Monday, January 18, 2010

A Reading- "Countergirls" Performed by Old Courthouse Theatre Group

Magic occurs in the strangest of places. A movie theater, an art gallery, a trip to the library, all of these things hold the promise of a journey. But every now and again you come across a real jewel. The Concord based Old Courthouse Theatre Group is one of these jewels.

Sue and I attended a 4PM Sunday performance, actually a "reading", of the play "Counter Girls" by Michael Russell at the Old Courthouse Theatre in Concord yesterday. The Theatre Group were clearly not expecting such a crowd but happily moved us from the small basement theatre to the more spacious playhouse. It was cold inside, as the heat was off, but everyone kept their coats on and gave it a shot.

Good thing they did, too, or else they would have missed a wonderful reading of a wonderfully wry and insightful play. Read by Lenore Young, Betty Porter, Francis Quinn, Tammi Schumate, Jennifer Grant and Jonathan Ewart, the characters took on lives of their own, and the audience sailed right along with them. The personality development was swift and believable. The stools and the music racks were in plain view but vanished with their reading and it was very easy to picture the dime store where the story takes place.

Set in a small Southern town in 1990, the tale is simple on the surface. It concerns Ms. Lib, a former country singer of minor note, now the manager of the independently owned lunch counter at the local five and dime. She is the glue that holds so many lives together during the course of the play. She has faith in everyone, though at times her own patience is tried.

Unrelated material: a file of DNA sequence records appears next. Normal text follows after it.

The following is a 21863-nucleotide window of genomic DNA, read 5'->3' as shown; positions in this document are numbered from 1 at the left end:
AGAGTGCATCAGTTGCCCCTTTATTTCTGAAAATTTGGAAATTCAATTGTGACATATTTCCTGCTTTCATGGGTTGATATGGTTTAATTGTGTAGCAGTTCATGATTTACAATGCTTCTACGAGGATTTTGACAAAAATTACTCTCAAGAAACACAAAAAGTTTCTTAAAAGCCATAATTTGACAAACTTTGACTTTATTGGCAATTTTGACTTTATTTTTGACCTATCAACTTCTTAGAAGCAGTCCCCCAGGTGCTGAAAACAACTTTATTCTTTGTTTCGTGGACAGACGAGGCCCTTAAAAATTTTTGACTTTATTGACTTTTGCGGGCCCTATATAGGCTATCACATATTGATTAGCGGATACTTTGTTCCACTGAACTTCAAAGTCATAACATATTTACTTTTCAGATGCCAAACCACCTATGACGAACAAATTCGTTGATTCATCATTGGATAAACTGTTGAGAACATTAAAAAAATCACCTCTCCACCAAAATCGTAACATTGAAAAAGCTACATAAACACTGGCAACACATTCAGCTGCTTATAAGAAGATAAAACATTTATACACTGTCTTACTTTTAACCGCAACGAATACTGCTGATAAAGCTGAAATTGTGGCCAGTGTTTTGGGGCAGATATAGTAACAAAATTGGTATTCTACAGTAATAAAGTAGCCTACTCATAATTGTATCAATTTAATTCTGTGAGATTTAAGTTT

The 4 characters that surround her are all remarkable in their own ways. There is Lynette, a 20 year employee who fears that Betty Ruth, a newly seperated woman, is after her job. Then there is Janita, the aspiring young country singer with a strict Dad, who fears that her lifes dream is already over before it's begun. And finally, there is Donnie Ray, the "slow" young man who was given the job by Lib after his parents are killed in a fire when he was not at home. He is simple but kindly, with a fear of any emergency, as he associates the word with people dying.

The play is a window into the every day lives and dramas of some ordinary people.They form alliances and petty differences, but more importantly, they are like a small family. They even play the weekly "Lotto" out of New York together, with Billy Ray calling in the numbers each Wednesday to a customer who happened in once. Billy Ray struck up a conversation with him and they formed a freindship. Now each week they all chip in to send "Carmine" the money for the numbers they have played and already lost. And with a name like Carmine - you automatically expect the worst.

I won't be a spoiler here- so I'll just say that this play takes you on a journey. You learn to have faith that Lib will help solve everyones problems. And that's pretty easy to accept. There are people like that. And then you also learn that sometimes salvation can come from a very unexpected source in a very unconventional way.

With excellent readings and performances by all including Lenore Young as the Narrator, this was an event not to be missed. Should the Old Courthouse Theatre decide to produce this play, they will find me back to see the performance. At any rate, I will be back to see this remarkable and talented group of performers again. Bravo to all, and well done!

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